The Salon Privé is much more than a collection of fine automobiles in a splendid setting. The entry ticket appears to have a steep price till it is compared to other events of a similar stature. Unlike other motoring events, such as the Goodwood Festival of Speed, which has grown to be a victim of its own success, there is a feeling of intimacy almost like an extended family party. For those not getting behind the wheel later the excellent Pommery Champagne flows, a perfect accompaniment to the barbecued lobster.

For those whose interests extend beyond cars there are several diversions, a chance to window shop in a relaxed manner.

No motoring event can exist without an element of horology, Salon Privé is no exception to this rule.

Despite the retail distractions, the central theme of the day is the car.

And there were some many amazing examples to choose from. Choosing the crème de la crème was the task allotted to the judges, amongst whom was my old mate, Peter Stevens.

The 2012 Salon Privé stands comparison with any of the world’s great celebrations of the automobile, be they in the grounds of Villa d’Este, or on the greens at Pebble Beach. If you are reading this blog, then you should probably be planning to attend next September, I know I am.

John Brooks, September 2012


 

Blue & Orange

There is an odd feeling evident in London over the past two months. The Olympic Effect, usually heavy on cost and light on return, has changed the way Londoners react to each other, pockets of civility have broken out, a new found confidence in the national identity. Whether this will last is anyone’s guess, perhaps the feelgood atmosphere will fade as the autumn slips into winter. It would be nice to think that the Games really will have a legacy.

As if in harmony with the wider world, on the motoring front it is as if London has taken to impersonating the Monterey Peninsula, during the Pebble Beach Concours week. In the past seven days those of us who are into fine automobiles and the like, have had several birthdays and Christmases all come at once. Kicking off the week was Chelsea Auto Legends, then on Wednesday I toddled over to Syon Park for the 2012 Salon Privé, then the past two days were spent marvelling at the Windsor Castle Concours of Elegance. I defy anyone to match the sheer quality of the cars on show, truly one is fortunate to be in this part of the world right now.

So rich and varied has the content been at the latter two events I consider it almost impossible to produce a single blog post that would do justice to the story. So for the next week or so I will take elements that caught my eye and try and bring them to life for the readers.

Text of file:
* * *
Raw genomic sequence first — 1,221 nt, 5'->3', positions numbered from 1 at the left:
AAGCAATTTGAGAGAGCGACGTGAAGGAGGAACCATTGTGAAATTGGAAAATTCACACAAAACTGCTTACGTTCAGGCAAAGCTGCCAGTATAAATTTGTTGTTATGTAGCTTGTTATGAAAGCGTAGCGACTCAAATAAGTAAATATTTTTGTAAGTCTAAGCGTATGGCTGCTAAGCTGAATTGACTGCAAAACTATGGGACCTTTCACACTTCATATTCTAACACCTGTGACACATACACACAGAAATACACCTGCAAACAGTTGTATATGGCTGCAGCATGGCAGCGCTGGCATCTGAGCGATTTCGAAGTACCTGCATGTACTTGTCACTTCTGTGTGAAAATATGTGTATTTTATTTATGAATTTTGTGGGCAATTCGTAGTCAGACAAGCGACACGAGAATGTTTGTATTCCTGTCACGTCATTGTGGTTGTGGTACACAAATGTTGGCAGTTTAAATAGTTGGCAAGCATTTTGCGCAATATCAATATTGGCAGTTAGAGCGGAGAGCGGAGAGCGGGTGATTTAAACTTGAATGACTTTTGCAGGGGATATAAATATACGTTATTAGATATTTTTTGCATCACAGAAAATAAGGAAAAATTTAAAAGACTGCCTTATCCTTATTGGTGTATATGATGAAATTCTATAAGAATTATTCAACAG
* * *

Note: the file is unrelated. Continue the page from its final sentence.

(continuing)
In the past two years one of the most significant additions to the historic sportscar scene has been the ROFGO Collection. Put together for a private collector by Duncan Hamilton & Co., the central theme that runs through it is that the cars included were sponsored by Gulf Oil, so plenty of icons to choose from.

The collection was the centrepiece display for the 2012 Salon Privé and certainly did the event and location justice.

Oldest car in the collection is the Mirage M1, winner of the 1967 Spa 1000 Kilometres, a race that put Jacky Ickx on the map and established his reputation for being special in the wet. If your local track is Spa then………………

This Mirage was the first to wear the colours of Blue and Orange, a sponsorship deal that was arranged between team owner John Wyer and Gulf Oil VP and sportscar nut, Grady Davis. The funding enabled John Wyer to form JWAutomotive with John Willment. He then recruited John Horsman, David Yorke and Ermano Cuoghi to create one of motorsport’s legendary outfits.

Next on the lawn was the Mirage BRM M2, not one of the cars to trouble the record books and probably the worst to come out of JWAutomotive. Unreliable and with wayward handling, the scale of disaster was disguised in the wake of the double triumph for the team at Le Mans in 1968 and 1969 utilising the venerable GT40. Porsche were on the horizon with the 917, this canine could be quietly forgotten.

The stuff of legends, a simple recipe. Take the coolest guy on the planet, the coolest car of almost any time, the greatest race of them all, season with an insane Hollywood budget and cook at high pressure for several months, final result is immortality.

“A lot of people go through life doing things badly. Racing’s important to men who do it well. When you’re racing, it… it’s life. Anything that happens before or after… is just waiting.”

Steve McQueen, Gulf Porsche 917 and Le Mans, what more needs to be said?